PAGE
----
The PCMark 10 tests are a bit more definitive. The 15W Ryzen 7 5800U outperforms the previous-gen Ryzen 7 4800U easily and notches substantial wins over Intel's four-core eight-thread Core i7-1165G7. Intel's processor has a 12W to 28W TDP range, and it's unclear if it was set to the maximum settings in these tests. 

AMD says the Ryzen 7 5800U offers up to 17.5 hours of battery life during general usage and up to 21 hours of battery life during video playback, both of which are the longest in the ultrathin category.

AMD HS-Series Ryzen 5000 Mobile

AMD's 35W HS-Series processors are geared toward compact notebooks, and the flagship Ryzen 9 5980HS comes armed with four cores and eight threads that operate at a 3.0 GHz base and 4.8 GHz boost frequency — the highest of the Ryzen 5000 Mobile series. AMD's benchmarks show the chip beating the eight-core 16-thread Intel Core i9-10980HK by ~1% in the single-threaded Cinebench R20 benchmark, and ~11% in the multi-threaded test.

AMD HX-Series Ryzen 5000 Mobile

AMD shared a few benchmark comparisons of its highest-end overclockable Cezanne chip, the 45W Ryzen 9 5900HX, against Intel's 45W Core i9-10900HK in a battle of the highest-end chips in both chipmakers' stables. AMD claims a 14% advantage in single-threaded performance measured by Cinebench R20, a 37% advantage in overall performance as measured by Passmark PT10, and a 21% game physics advantage in the Fire Strike Physics benchmark. How that translatest to actual games is another matter.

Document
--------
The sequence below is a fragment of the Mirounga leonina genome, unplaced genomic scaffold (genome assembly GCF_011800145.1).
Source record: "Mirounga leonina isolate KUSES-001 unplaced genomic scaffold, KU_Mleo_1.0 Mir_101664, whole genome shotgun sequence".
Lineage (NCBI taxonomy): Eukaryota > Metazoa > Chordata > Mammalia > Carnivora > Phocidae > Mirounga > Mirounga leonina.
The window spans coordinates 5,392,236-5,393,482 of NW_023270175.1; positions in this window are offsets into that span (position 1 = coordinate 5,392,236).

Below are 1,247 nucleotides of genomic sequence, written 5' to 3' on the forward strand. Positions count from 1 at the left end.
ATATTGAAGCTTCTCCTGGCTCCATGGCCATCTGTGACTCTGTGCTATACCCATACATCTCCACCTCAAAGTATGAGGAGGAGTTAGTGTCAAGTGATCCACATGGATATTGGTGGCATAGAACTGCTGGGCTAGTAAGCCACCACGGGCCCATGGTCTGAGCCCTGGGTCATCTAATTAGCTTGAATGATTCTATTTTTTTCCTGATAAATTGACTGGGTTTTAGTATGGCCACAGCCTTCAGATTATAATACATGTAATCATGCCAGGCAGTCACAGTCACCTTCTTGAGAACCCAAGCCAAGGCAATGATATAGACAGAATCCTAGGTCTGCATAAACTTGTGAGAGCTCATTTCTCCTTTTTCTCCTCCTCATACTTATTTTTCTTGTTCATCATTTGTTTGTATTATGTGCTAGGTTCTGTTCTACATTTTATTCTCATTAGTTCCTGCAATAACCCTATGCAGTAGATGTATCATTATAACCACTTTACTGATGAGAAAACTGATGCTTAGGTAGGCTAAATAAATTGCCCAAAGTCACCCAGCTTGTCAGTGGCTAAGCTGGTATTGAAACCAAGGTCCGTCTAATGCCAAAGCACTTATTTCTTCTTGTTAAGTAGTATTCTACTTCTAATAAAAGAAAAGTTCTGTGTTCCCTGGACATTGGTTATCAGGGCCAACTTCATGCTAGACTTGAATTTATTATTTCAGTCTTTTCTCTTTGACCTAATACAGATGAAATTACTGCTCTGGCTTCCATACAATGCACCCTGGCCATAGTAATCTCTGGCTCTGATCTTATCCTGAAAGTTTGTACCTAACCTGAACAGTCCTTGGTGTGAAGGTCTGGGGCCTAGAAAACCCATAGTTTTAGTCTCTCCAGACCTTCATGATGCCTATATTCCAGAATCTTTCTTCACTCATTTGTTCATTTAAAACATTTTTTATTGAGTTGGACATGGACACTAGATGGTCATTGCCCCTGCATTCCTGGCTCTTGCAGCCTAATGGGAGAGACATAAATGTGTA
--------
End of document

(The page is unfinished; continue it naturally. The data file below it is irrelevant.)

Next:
AMD's Ryzen 4000 series mobile processors have already taken the notebook market by storm, granting the company its biggest slice of the mobile market in history, and the Ryzen 5000 Mobile chips look to continue that momentum. AMD pulled off this feat in record time — the Raven Ridge chips didn't come to the mobile market for a year after debuting on the desktop, while this Zen 3 transition should take roughly four months.

(Image credit: AMD)

Speaking of Raven Ridge, those chips came to market in 75 designs, while the next-gen Ryzen 4000 chips landed in 100 devices. AMD expects Ryzen 5000 to land in over 150 notebooks by the end of the year, many with the highest-end graphics cards, a distinction that has long eluded the company.

Ryzen 5000 Mobile 'Cezanne' Processors

(Image credit: AMD)

AMD has its own higher-end discrete mobile graphics cards coming, too. The company demoed an RDNA2 GPU running at over 60 fps in Dirt 5 at the 1440p resolution. The RDNA2 mobile graphics cards will come to market in the first half of this year. AMD also says that new RDNA2 graphics cards for the desktop PC will also land in the first half, but didn't share any further detail.

Based on what we know about RDNA2 GPUs, these mobile chips are most likely unannounced Navi 22 or Navi 23 parts. Navi 21 goes in the current RX 6900 XT, 6800 XT, and 6800, but it can be quite power hungry and is a large 520mm2 chip. We expect AMD will have RX 6700 XT and RX 6700 cards in the near future, which will use less power. Mobile optimized versions of these would be the logical choice for gaming laptops.

We'll have to wait to see how the Ryzen 5000 Mobile chips perform in real-world testing, and we're particularly eager to see how the 7nm Radeon Vega graphics engine performs in tandem with the Zen 3 CPU cores. It won't be long before we learn more about the chips — AMD says it will share more details before they come to market in February.

Paul Alcorn
Managing Editor: News and Emerging Tech

Paul Alcorn is the Managing Editor: News and Emerging Tech for Tom's Hardware US. He also writes news and reviews on CPUs, storage, and enterprise hardware.

  • Giroro
    I tried to watch this presentation on YouTube, but it made me too anxious. They hard-cut every breath and pause. It was like a single 52 minute run-on sentence.
    Did Eminem edit this press conference?